Interview with Paramore: The Color Of Music

—by , August 1, 2007

ParamoreA few years ago, Franklin, TN’s Paramore came out of nowhere with a catchy debut album titled All We Know Is Falling and a powerhouse singer Hayley Williams who was only 16 at the time. Now with some experience under their belts, the group has released Riot!, an infectious, hook-driven record that sort of makes you wish you knew how to sing as well as Williams. The singer discusses the new record and Paramore’s experience thus far on Warped Tour.

How’s Warped Tour going so far?

It’s amazing. It’s probably our favorite tour ever. It’s not the easiest tour, but that’s what’s cool about it. We work really hard every day to gain new fans. It’s just been really awesome with the new record coming out and all the kids are really excited about it. It’s just been so much fun.

Has there been a highlight so far?

I would say probably Denver. The whole show got rained out for about 30 minutes so we were really nervous that the crowd was going to be small and really tired. We just worried that it wasn’t going to be a good show and that was the day that AT&T came out to film us so we were even more nervous, but it was literally the best show we’ve ever had on Warped Tour. The crowd was just crazy.

Should we worry that you’re going to be burned out by the time you get to our area?

We aren’t really giving ourselves the time to get burned out or sick of it. It’s just one thing after another, one more exciting moment after another. It’s been a great summer so far.

Are you mostly playing new songs?

The set list right now is predominately off of Riot!, which is cool because it gives us the chance to practice playing the songs before we do a headlining tour this fall. I think this is the best tour to introduce new songs to fans and promote a new record because there’s so much excitement around the Warped Tour itself that kids just come to the show ready to have a great time and rock out.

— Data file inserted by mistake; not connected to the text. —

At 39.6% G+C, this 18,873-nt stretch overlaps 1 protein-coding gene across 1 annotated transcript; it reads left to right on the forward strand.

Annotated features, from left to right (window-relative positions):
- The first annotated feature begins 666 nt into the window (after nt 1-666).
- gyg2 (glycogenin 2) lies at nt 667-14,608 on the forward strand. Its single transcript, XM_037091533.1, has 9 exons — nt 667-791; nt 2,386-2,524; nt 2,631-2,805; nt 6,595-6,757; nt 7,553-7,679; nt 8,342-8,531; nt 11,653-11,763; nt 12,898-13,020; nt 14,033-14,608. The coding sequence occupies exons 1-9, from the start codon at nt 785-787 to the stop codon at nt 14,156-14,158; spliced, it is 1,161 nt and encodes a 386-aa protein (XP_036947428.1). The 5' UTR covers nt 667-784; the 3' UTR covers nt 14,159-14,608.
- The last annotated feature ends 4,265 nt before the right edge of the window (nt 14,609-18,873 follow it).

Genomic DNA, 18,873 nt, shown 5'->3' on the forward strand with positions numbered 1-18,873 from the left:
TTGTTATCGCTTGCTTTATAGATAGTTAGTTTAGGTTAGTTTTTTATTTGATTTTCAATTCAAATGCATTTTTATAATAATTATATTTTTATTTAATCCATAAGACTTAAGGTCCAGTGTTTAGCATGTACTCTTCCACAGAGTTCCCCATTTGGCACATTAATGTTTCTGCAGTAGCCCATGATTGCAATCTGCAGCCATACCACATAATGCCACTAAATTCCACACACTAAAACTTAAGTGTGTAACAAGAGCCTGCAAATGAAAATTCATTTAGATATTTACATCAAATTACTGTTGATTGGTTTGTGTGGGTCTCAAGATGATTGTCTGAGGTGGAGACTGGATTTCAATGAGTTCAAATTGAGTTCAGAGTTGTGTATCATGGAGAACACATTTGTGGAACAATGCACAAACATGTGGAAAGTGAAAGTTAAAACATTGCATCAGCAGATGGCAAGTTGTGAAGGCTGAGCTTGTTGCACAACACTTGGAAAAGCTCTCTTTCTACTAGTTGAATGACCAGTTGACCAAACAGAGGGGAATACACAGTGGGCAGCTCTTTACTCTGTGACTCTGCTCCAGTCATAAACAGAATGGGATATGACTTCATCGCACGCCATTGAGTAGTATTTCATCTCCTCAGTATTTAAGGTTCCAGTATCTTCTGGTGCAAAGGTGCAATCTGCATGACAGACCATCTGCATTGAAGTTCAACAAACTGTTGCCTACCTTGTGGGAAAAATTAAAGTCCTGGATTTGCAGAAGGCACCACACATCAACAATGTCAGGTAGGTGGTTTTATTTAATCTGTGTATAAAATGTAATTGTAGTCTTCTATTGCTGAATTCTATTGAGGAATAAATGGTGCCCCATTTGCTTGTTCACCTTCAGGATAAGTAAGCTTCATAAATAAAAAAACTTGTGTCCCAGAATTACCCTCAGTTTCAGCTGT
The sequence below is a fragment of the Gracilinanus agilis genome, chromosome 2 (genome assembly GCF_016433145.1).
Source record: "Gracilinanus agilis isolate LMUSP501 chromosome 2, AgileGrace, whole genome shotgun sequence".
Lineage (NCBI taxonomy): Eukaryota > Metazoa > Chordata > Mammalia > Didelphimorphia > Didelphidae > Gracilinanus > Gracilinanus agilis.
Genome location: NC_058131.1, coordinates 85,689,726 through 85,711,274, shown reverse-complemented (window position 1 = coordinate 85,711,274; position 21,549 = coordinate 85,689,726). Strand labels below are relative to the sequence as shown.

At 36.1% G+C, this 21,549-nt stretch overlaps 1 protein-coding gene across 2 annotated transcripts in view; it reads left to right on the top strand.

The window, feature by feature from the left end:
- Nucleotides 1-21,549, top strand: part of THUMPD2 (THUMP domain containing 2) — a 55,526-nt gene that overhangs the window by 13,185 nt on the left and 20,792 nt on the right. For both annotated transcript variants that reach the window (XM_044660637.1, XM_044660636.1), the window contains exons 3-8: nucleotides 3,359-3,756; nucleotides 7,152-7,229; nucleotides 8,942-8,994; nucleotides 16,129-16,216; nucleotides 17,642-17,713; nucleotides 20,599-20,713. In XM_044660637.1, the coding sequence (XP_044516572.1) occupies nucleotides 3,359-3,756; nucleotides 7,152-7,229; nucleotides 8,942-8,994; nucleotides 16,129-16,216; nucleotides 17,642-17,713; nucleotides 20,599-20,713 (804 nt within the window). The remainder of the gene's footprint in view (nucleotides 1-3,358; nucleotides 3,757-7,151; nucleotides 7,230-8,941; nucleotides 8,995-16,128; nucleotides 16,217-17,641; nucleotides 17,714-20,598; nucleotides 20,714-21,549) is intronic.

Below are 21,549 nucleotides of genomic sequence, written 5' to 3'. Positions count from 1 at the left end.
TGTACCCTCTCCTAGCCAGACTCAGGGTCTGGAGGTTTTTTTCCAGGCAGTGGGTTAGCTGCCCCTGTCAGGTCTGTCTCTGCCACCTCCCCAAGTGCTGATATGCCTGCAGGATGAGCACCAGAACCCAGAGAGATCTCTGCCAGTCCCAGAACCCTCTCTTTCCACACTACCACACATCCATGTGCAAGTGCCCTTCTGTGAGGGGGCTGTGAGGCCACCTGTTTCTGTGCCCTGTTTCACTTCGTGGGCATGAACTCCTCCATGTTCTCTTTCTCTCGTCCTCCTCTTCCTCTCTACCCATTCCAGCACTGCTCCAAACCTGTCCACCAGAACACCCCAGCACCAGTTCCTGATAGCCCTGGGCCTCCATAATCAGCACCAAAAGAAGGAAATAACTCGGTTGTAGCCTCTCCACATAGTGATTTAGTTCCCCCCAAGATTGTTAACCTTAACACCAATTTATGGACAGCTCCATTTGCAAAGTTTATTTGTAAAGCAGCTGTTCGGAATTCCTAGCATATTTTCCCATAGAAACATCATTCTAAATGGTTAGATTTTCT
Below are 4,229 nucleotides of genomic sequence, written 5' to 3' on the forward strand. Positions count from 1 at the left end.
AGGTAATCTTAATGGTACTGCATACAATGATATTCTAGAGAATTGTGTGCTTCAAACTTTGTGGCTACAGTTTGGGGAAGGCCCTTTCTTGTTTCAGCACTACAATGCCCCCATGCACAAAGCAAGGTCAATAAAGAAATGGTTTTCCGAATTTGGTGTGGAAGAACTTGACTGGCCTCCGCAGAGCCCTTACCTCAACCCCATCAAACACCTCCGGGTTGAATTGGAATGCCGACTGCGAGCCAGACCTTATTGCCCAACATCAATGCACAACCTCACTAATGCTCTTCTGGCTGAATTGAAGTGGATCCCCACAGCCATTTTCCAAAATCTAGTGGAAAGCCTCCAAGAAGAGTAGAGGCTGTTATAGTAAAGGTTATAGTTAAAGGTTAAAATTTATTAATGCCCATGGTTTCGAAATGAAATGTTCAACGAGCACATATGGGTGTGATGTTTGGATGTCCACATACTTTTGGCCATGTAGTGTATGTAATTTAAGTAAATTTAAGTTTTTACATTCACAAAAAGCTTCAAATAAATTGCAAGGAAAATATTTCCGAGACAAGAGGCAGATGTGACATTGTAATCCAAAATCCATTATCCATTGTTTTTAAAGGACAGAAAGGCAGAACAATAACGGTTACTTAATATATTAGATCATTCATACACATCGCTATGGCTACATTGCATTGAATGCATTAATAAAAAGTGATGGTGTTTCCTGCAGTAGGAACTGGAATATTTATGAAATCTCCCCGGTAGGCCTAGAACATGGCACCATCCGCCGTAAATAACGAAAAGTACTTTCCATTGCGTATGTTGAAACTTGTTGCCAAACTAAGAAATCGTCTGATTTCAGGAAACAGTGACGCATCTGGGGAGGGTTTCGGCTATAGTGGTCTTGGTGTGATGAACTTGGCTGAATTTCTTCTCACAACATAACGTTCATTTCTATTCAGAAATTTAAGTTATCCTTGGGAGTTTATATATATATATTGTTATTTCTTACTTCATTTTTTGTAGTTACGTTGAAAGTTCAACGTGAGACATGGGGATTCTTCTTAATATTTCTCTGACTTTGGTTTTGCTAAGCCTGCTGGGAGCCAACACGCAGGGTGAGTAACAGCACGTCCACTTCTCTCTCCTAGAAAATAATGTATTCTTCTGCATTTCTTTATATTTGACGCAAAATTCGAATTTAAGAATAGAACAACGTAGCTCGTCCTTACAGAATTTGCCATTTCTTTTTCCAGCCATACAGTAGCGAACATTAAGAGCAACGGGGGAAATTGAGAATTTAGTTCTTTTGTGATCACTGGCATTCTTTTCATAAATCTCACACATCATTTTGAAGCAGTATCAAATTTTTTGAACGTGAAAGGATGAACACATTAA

When you were writing Riot! did you take into consideration what you thought your fans would want?

Yeah definitely. Our connection with our fans is the most important thing to us. Going into the studio we knew we had to come out with something that they would love but would also open us up to a new world of fans and make that fanbase larger. It was a challenge and it was so much fun.

It was cool to have a song like ‘Born For This’ on the record, which was written about our fans, and we actually got to have some of them come in and sing on it. That was a cool moment for us because I think we were able to show each other how much we cared about the relationship we have with each other. It’s important for a band to stay close to their fans because we’re not much without them.

What is it like to be the person who brings all those fans together?

It’s an awesome responsibility and a great opportunity to inspire people with our music. People will come up to you and say, ‘Oh you’re my idol!’ and we try not to think about it that way because I think that can be too much of a responsibility and we don’t feel worthy of that. It’s something that you can’t take lightly. We’ve made so many friends through playing music, and people who were once fans we now have relationships with and we’re really good friends with a lot of our fans. That’s something I don’t see with a lot of fanbases of other bands.

Are there any specific messages you hope Riot! conveys to your fans?